Who is at High Risk of Posterior Tibial Tendonitis?
- People who play sports or do activates that involve repetitive ankle movements.
- People who participate in activities such as running on uneven surfaces, racket sports, basketball, hiking, or skiing.
- People who wear ill-fitting shoes or shoes that cause foot instability, as these shoes will increase the risk of an inward rolled ankle
- People in aging populations, because our tendons lose elasticity and become brittle.
Causes of Posterior Tibial Tendonitis
Peroneal tendonitis is the degeneration of the tendon tissue in the ankle. What causes our tendon to start to fall apart?
- Poor footwear encouraging your foot to roll inward stretching the tendons.
- Improper training to an exercise program you have just started
- Repetitive ankle motions in sports, such as running and jumping
- A blow to the inside of the ankle or an ankle sprain
- A flat foot puts extra tension on the posterior tibial tendons. Chronic flat foot syndrome may mean your posterior tibial tendons have lengthened permanently.
- Incorrect alignment of heel and foot bones
- A build up of scar tissue on the tendon, the weakened area of the tendon may tear or lead to rupture
Posterior Tibial Tendon Dislocation (subluxation) / Tearing or dislocation can happen in 1 or both of these tendons. This leads to pain, swelling, sensitivity and a sense of instability behind the outside of the ankle. They can also pop out of the supporting ligaments that hold them in place (a dislocation). After this happens you might repeatedly dislocate the tendons in your ankle and this tissue will tear even more without proper treatment. If you suffer from torn (ruptured) or dislocated peroneal tendons you might need stitches or even a tendon replacement to fix the problem.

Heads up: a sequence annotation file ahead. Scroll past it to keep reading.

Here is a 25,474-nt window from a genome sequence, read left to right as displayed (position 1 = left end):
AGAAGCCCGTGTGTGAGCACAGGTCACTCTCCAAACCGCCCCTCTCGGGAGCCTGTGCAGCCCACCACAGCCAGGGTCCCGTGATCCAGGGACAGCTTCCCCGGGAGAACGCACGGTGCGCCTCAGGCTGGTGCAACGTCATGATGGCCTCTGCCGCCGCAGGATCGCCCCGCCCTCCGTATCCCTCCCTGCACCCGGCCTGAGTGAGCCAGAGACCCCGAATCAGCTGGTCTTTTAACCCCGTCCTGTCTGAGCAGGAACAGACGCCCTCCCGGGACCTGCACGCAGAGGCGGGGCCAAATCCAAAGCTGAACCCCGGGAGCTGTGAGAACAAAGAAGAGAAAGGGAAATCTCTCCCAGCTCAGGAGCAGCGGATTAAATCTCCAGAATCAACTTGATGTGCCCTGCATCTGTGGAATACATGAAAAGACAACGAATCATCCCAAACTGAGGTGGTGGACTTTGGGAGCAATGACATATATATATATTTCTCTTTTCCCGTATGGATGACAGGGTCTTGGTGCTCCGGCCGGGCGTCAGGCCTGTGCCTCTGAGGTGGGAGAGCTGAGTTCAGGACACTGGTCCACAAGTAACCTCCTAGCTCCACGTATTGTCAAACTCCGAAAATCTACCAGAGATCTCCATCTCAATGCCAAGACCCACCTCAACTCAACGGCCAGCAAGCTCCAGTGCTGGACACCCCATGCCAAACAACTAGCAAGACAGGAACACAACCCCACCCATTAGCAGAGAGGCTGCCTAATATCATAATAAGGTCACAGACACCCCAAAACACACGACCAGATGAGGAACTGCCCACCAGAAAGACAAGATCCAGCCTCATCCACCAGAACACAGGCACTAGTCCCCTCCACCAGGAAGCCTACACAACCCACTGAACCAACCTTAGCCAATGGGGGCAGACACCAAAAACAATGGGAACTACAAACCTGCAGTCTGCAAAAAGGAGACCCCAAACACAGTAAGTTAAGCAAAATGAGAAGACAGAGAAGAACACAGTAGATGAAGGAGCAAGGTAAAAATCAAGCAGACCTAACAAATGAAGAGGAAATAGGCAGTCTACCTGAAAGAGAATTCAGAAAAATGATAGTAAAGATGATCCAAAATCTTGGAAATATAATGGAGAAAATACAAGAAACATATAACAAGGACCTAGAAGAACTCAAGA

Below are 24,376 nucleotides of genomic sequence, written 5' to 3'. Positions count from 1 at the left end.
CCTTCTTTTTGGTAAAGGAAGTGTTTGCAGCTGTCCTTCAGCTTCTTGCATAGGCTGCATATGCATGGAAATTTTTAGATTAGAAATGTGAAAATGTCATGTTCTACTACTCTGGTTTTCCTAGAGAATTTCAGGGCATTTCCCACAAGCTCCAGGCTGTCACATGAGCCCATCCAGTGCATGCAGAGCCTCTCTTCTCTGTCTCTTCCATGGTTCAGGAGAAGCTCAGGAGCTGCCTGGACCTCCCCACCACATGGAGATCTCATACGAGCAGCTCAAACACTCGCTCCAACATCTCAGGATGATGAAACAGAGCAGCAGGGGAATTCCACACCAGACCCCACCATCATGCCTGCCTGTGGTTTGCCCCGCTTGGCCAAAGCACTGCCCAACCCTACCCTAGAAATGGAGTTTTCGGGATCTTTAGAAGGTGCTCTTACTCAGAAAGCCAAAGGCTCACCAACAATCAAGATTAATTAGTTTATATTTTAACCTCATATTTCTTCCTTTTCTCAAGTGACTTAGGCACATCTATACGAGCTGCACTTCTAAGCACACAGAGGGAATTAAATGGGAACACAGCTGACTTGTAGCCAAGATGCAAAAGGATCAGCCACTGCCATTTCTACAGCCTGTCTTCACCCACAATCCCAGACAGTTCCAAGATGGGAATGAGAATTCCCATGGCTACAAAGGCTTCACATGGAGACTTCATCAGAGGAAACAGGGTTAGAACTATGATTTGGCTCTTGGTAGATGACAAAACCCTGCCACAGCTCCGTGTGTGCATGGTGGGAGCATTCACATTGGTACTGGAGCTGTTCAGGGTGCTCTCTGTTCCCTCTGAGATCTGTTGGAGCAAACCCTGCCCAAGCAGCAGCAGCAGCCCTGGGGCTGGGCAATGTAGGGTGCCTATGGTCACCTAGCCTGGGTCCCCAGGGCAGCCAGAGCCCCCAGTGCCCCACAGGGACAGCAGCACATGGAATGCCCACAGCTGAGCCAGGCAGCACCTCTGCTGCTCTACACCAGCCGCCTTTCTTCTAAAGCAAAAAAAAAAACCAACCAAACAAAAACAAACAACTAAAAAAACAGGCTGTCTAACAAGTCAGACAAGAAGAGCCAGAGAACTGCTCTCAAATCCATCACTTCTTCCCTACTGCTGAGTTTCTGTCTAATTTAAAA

Posterior Tibial Tendonitis Diagnosis
The diagnosis of posterior tibial tendonitis is usually made by examination of the ankle. A physical check by your doctor will help to determine where the tendons are inflamed, ruptured, or degenerated. The doctor will move your ankle into different positions during a physical examination. These tendons are usually checked by using the single foot raise.
Single Foot Raise
The patient is asked to stand with full weight on the afflicted foot with the other foot in the air. At this point the patient is asked to raise up on their toes. If the tendon is attenuated or ruptured, the patient will be unable to do so. In cases of tendonitis or tendinosis, the patient may be able to do so but it will be painful.